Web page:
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I'm doing the probability calculations having some trouble.

Example 7 card flush

4*(C(13,7)-217)

6 card flush

4*(C(13,6)-71)*39

I am pretty sure these are correct I am having trouble with the 7 and 6 card straight without flush.

What i have so far is 217 * 15540 but I believe this is 7 distinct cards five of which make up straight I need to adjust this to get the odds 7 distinct cards that are all ranked in order of straight without flush happening.

Any help would be appreciated

Thanks Mark

----------------------edit-------

I think I have 7 card straight flush at

4*13C(46,7)

edit 2 ------

the above is wrong I believe this will work

C(4,1)[C(1,1)C(47,2)+C(9,1)C(47,2)]

The last C(47,2) should allow for the card that should allow for last two cards to be the correct rank for the 7 card straight flush

---------------------edit 3---------------------

Thanks grung and paparazzo

Let's see -- 4*(C(13,7) - c(8,1))

I'm pretty new to this but this looks like it might work for a non flushed 5 card straight the idea being 13 available ranks minus the 8 ranks that aren't continuous leaving the five ranks that will work to complete a straight times the four suits.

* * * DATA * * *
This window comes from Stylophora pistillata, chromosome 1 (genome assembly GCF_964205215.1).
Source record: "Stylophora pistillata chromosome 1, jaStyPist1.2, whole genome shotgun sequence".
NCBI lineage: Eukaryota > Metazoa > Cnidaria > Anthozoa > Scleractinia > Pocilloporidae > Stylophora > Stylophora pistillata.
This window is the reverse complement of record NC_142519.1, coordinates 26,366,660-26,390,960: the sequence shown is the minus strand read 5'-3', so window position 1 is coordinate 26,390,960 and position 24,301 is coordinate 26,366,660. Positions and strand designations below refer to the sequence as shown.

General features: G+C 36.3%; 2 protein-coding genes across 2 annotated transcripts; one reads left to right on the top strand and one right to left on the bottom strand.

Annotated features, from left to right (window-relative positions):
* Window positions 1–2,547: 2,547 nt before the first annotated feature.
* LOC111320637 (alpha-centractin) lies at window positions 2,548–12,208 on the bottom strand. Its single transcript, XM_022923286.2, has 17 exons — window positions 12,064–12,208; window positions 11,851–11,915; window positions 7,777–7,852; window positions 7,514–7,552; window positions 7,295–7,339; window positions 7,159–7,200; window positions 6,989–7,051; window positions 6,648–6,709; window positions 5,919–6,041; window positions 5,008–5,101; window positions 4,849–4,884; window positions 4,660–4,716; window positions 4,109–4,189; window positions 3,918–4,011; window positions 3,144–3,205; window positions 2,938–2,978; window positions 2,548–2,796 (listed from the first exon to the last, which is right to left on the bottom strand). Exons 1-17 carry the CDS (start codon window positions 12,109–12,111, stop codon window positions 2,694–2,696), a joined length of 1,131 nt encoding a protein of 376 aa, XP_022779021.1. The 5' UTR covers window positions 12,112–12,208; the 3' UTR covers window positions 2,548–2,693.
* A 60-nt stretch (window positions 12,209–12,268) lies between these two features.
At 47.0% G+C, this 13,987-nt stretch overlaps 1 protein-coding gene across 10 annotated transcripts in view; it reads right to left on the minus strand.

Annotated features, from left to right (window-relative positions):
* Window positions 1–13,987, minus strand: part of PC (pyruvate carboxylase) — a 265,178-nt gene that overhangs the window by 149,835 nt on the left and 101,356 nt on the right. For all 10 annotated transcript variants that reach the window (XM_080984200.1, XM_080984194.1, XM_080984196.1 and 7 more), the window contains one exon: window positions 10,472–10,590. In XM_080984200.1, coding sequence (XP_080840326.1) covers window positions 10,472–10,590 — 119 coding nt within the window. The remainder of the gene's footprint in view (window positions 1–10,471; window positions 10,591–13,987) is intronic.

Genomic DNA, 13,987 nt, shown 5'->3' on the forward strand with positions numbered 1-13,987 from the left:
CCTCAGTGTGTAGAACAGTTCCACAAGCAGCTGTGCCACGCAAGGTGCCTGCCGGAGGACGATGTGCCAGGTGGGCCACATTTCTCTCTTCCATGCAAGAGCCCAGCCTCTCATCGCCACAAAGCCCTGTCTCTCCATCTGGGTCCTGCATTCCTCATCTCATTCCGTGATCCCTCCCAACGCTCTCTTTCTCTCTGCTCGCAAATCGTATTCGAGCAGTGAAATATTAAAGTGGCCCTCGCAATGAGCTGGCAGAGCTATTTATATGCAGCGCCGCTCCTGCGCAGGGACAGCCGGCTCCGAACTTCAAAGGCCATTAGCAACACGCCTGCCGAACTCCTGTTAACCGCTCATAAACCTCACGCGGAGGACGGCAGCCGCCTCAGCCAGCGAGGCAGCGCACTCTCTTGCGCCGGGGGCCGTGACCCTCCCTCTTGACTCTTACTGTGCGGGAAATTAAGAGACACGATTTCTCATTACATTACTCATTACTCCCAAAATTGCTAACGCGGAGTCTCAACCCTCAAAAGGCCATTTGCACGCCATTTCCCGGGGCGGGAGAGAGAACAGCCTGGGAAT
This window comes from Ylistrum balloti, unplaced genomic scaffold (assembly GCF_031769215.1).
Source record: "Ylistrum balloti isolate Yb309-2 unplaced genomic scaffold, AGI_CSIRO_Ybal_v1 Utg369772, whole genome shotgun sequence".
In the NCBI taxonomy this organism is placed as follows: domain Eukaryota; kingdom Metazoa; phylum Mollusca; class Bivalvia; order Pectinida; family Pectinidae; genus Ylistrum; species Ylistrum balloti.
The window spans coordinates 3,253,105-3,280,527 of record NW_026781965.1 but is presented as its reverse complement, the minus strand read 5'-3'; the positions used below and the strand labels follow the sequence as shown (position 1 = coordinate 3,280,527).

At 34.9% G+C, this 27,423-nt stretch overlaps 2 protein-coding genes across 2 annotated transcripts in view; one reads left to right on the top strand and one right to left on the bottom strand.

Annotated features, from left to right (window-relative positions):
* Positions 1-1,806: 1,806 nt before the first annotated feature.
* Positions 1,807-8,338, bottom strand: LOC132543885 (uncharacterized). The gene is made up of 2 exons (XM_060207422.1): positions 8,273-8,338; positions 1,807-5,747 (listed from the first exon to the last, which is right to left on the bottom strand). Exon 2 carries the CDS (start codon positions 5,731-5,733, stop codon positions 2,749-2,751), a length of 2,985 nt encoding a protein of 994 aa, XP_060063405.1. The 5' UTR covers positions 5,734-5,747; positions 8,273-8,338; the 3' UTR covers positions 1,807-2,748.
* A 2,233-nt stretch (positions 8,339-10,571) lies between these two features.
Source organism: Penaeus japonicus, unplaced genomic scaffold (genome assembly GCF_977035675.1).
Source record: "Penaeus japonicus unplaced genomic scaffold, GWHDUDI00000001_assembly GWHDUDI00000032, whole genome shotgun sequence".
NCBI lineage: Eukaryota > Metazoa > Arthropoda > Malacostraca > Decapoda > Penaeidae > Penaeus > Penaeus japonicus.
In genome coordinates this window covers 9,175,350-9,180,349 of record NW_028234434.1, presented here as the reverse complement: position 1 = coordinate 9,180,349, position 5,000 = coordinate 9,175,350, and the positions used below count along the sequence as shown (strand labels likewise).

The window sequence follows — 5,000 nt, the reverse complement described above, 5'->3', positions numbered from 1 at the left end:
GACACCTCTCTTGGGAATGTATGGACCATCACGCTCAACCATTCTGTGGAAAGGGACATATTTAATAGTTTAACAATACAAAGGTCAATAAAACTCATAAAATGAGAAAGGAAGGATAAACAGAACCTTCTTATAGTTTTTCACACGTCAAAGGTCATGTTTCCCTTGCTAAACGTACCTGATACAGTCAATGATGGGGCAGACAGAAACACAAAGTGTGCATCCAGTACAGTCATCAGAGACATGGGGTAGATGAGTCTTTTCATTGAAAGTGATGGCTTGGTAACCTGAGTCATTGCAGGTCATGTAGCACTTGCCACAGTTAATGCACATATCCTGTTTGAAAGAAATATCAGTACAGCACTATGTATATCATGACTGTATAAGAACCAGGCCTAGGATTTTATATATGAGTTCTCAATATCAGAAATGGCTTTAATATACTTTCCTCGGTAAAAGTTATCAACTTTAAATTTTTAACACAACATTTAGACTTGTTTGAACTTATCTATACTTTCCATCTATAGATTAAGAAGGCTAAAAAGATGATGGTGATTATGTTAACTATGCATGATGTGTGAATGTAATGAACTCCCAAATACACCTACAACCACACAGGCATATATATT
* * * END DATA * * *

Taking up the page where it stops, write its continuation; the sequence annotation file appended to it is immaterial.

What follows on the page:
Anyways I think I need to further explain what I'm trying to figure out. Imagine 7 card draw where you can get seven more cards and keep the first seven also. So now you will have 14 cards and I want the probabilities of making all of the usual 7 card hands (best 5 of 7 cards) plus I'm trying to figure the probabilities of some 7 card hands like a (7 card straight) and a (4 of a kind 3 of a kind) using this C(52, 14) divisor.

I am pretty sure I have the straight flush right.

Straight Flush

-- C(4,1)[C(1,1)C(47, 9) + C(9, 1)C(46, 9)] ---

Thanks all

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I think it would look like this

4*(C(13,7) - c(8,1))

This mimics the form in WIKI.

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  • $\begingroup$ This is being automatically flagged as low quality, probably because it is so short. At present it is more of a comment than an answer by our standards. Can you expand on it? You can also turn it into a comment. $\endgroup$ – gung - Reinstate Monica Oct 6 '18 at 0:20
  • $\begingroup$ @gung Is this enough. If you want to move it to a comment OK by me. I might be able to expand more tomorrow. $\endgroup$ – paparazzo Oct 6 '18 at 0:55
  • $\begingroup$ Could you just explain the reasoning behind how you came up w/ 4*(C(13,7)-c(8,1))? $\endgroup$ – gung - Reinstate Monica Oct 6 '18 at 0:59

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